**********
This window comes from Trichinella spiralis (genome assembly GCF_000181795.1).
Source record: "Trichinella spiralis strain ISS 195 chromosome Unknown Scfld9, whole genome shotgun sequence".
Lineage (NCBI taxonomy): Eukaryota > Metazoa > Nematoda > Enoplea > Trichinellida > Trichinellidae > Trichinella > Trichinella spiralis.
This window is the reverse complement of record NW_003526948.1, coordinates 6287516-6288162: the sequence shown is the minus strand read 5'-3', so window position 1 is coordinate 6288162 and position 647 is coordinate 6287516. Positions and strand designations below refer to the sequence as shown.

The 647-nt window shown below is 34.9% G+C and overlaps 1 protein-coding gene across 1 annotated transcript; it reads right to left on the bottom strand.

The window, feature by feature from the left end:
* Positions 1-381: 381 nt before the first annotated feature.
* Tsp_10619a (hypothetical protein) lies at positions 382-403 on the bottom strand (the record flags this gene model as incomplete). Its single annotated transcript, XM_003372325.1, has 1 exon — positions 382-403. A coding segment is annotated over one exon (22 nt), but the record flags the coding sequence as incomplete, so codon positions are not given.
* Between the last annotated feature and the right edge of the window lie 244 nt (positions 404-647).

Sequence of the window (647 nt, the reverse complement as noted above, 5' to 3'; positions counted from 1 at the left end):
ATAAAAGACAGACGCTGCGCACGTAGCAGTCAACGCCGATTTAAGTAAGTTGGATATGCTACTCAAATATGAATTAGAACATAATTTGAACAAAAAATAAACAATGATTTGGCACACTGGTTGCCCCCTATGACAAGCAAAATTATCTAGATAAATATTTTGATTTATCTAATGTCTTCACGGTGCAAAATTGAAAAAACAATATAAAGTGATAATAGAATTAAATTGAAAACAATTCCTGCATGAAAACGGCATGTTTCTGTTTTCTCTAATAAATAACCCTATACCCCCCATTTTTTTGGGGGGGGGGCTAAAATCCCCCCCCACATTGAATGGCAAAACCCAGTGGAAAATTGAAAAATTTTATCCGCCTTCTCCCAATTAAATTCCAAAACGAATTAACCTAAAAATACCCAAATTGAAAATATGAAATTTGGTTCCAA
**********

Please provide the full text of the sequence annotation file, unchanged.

This window comes from Trichinella spiralis (genome assembly GCF_000181795.1).
Source record: "Trichinella spiralis strain ISS 195 chromosome Unknown Scfld9, whole genome shotgun sequence".
Lineage (NCBI taxonomy): Eukaryota > Metazoa > Nematoda > Enoplea > Trichinellida > Trichinellidae > Trichinella > Trichinella spiralis.
This window is the reverse complement of record NW_003526948.1, coordinates 6287516-6288162: the sequence shown is the minus strand read 5'-3', so window position 1 is coordinate 6288162 and position 647 is coordinate 6287516. Positions and strand designations below refer to the sequence as shown.

The 647-nt window shown below is 34.9% G+C and overlaps 1 protein-coding gene across 1 annotated transcript; it reads right to left on the bottom strand.

The window, feature by feature from the left end:
* Positions 1-381: 381 nt before the first annotated feature.
* Tsp_10619a (hypothetical protein) lies at positions 382-403 on the bottom strand (the record flags this gene model as incomplete). Its single annotated transcript, XM_003372325.1, has 1 exon — positions 382-403. A coding segment is annotated over one exon (22 nt), but the record flags the coding sequence as incomplete, so codon positions are not given.
* Between the last annotated feature and the right edge of the window lie 244 nt (positions 404-647).

Sequence of the window (647 nt, the reverse complement as noted above, 5' to 3'; positions counted from 1 at the left end):
ATAAAAGACAGACGCTGCGCACGTAGCAGTCAACGCCGATTTAAGTAAGTTGGATATGCTACTCAAATATGAATTAGAACATAATTTGAACAAAAAATAAACAATGATTTGGCACACTGGTTGCCCCCTATGACAAGCAAAATTATCTAGATAAATATTTTGATTTATCTAATGTCTTCACGGTGCAAAATTGAAAAAACAATATAAAGTGATAATAGAATTAAATTGAAAACAATTCCTGCATGAAAACGGCATGTTTCTGTTTTCTCTAATAAATAACCCTATACCCCCCATTTTTTTGGGGGGGGGGCTAAAATCCCCCCCCACATTGAATGGCAAAACCCAGTGGAAAATTGAAAAATTTTATCCGCCTTCTCCCAATTAAATTCCAAAACGAATTAACCTAAAAATACCCAAATTGAAAATATGAAATTTGGTTCCAA